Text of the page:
A lot of clever thinking went into each scene and there are several sharp lines delivered along the way. The way Monique kind of obliviously helps people she interacts with in their lives was a nimble conceit. Even so, my overall impression of the show was of a piece of work that still wasn’t clicking on all cylinders. Some bits didn’t cohere in the way that some Saturday Night Live skits never quite translate into feature films. The show seemed “writerly” to me at times, with characters’ reactions following a written rhythm not necessarily the organic rhythms between people on stage.

In that way, it contrasted with “Boeing Boeing,” which is clearly a work that has been honed over years of productions into a Rube Goldberg device of interactional madness. All the pieces of farce are juggled with precision in this production, directed by Bruce Miller, with potentially disastrous entries coinciding with perfectly timed exits, many doors slammed, and choice bon mots delivered along the way. The three “air hostesses” in the show (Maura Burroughs, Caylyn Temple, and Donna Marie Miller) are all sumptuous beauties that transcend their stereotypes, each with a special spark all her own. Ms. Lewis at the T-D likened Derek Phipps to vintage Jerry Lewis in his supporting role and that’s a spot-on characterization. And Susan Sanford is just so gloriously continental as the French maid, alternately deadpan, world-weary, and flabbergasted. In the midst of it all, Denis Riva holds his own as a man trying desperately to keep his life orderly as it starts to spin out of control.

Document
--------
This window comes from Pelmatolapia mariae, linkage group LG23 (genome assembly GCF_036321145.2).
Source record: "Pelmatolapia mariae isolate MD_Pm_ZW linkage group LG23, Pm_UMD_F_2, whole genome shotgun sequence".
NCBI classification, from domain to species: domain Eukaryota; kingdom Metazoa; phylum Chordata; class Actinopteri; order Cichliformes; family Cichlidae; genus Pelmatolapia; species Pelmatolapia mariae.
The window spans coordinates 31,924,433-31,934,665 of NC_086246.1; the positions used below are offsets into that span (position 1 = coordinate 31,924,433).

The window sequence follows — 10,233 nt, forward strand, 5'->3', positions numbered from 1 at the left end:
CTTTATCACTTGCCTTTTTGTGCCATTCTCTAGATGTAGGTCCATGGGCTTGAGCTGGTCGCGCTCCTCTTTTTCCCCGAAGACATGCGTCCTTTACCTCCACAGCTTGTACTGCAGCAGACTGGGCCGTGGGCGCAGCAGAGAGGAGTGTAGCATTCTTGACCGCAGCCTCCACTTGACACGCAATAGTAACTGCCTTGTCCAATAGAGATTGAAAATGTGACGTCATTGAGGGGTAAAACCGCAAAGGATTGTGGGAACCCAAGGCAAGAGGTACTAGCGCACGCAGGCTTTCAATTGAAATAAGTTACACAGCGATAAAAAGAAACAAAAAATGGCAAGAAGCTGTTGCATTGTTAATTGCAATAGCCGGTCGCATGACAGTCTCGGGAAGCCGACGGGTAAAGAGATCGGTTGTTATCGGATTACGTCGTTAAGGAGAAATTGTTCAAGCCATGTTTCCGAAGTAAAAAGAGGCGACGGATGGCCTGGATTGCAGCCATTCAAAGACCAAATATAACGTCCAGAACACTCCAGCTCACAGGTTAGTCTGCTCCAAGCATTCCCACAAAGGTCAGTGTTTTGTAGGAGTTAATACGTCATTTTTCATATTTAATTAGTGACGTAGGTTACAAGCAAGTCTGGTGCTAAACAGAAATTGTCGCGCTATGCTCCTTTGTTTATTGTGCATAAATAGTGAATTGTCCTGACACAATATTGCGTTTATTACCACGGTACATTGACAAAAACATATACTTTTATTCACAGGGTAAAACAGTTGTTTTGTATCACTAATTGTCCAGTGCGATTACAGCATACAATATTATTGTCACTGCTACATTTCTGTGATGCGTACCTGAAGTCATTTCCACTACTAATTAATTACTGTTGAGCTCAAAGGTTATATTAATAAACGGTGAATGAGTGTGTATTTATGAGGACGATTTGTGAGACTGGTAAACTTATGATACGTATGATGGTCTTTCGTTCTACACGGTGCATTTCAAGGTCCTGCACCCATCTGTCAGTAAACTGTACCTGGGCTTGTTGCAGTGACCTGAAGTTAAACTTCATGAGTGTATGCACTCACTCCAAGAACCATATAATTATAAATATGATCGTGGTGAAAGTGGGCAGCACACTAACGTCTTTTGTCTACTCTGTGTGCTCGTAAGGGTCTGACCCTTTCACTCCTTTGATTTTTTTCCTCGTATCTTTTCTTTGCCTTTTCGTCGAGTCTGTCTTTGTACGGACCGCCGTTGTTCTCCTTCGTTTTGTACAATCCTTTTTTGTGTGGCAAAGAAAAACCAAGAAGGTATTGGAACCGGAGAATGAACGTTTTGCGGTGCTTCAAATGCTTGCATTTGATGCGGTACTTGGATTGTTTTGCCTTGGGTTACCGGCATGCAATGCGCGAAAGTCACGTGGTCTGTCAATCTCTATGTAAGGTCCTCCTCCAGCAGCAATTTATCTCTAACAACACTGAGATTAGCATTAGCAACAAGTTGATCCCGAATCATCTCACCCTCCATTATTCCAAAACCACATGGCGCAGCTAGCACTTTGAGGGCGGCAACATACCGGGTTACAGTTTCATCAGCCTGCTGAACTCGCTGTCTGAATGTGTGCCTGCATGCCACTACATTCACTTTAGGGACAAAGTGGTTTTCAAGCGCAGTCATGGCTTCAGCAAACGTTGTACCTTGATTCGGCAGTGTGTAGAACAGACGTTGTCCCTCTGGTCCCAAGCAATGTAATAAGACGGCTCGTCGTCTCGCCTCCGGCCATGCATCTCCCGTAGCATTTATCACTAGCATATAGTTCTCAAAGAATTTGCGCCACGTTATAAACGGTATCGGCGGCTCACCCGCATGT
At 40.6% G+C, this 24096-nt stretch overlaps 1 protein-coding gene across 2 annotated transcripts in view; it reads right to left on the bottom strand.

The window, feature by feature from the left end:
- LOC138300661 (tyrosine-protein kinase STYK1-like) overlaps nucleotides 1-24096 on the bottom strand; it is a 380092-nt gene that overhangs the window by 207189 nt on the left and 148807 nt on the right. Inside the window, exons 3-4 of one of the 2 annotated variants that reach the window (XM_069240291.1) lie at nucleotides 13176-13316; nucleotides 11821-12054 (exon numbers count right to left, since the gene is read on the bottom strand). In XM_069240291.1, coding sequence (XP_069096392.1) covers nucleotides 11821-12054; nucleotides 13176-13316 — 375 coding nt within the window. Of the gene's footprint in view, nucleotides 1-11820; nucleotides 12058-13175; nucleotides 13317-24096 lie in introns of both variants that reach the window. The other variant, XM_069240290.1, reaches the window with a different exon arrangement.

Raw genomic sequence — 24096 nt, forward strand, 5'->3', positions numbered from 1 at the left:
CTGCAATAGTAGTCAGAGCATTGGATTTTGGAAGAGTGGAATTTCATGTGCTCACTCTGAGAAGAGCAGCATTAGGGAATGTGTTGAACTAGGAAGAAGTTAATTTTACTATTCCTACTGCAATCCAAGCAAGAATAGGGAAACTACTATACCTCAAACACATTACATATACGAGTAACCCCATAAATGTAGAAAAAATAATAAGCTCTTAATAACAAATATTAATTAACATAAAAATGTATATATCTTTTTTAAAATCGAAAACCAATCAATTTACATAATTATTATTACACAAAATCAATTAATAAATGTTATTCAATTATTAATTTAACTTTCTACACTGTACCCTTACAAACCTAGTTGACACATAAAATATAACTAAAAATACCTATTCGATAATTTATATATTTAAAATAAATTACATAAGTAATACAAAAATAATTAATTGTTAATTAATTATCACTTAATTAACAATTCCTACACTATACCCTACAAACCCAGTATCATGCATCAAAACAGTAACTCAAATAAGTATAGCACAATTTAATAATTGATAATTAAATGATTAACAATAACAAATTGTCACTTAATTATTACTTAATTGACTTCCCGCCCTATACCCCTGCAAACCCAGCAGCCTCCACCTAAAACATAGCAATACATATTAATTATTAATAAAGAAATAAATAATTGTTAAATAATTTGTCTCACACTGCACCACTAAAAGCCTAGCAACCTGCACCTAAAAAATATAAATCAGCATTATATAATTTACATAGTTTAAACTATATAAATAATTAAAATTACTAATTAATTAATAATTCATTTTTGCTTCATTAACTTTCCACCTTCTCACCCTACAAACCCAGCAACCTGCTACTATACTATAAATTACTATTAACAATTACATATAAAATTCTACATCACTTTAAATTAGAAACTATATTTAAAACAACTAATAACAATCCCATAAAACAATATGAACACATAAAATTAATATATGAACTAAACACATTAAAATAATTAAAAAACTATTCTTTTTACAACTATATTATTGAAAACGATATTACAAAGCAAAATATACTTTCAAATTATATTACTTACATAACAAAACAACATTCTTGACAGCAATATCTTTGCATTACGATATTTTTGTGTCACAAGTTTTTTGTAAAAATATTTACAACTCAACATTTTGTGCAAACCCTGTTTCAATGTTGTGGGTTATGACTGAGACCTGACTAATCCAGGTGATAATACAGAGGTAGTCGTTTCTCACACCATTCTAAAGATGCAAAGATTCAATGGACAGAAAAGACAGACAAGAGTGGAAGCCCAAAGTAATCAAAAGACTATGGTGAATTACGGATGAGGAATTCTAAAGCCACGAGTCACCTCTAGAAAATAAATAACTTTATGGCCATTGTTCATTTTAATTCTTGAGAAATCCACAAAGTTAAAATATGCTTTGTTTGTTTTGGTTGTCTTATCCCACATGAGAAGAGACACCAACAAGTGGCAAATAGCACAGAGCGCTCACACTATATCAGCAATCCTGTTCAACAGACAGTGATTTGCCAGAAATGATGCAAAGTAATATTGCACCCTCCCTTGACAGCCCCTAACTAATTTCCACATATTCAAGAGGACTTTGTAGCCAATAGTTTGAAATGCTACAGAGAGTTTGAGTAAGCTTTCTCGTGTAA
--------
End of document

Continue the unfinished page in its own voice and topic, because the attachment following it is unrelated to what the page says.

My reaction to “Boeing” was similar to the one I had to “Crazy Stupid” – many laughs but operating in some alternate reality where people are more like cartoon characters than, you know, people. In the midst of such a whimsy-intensive week, my appreciation for the work did not exactly translate into a love of it.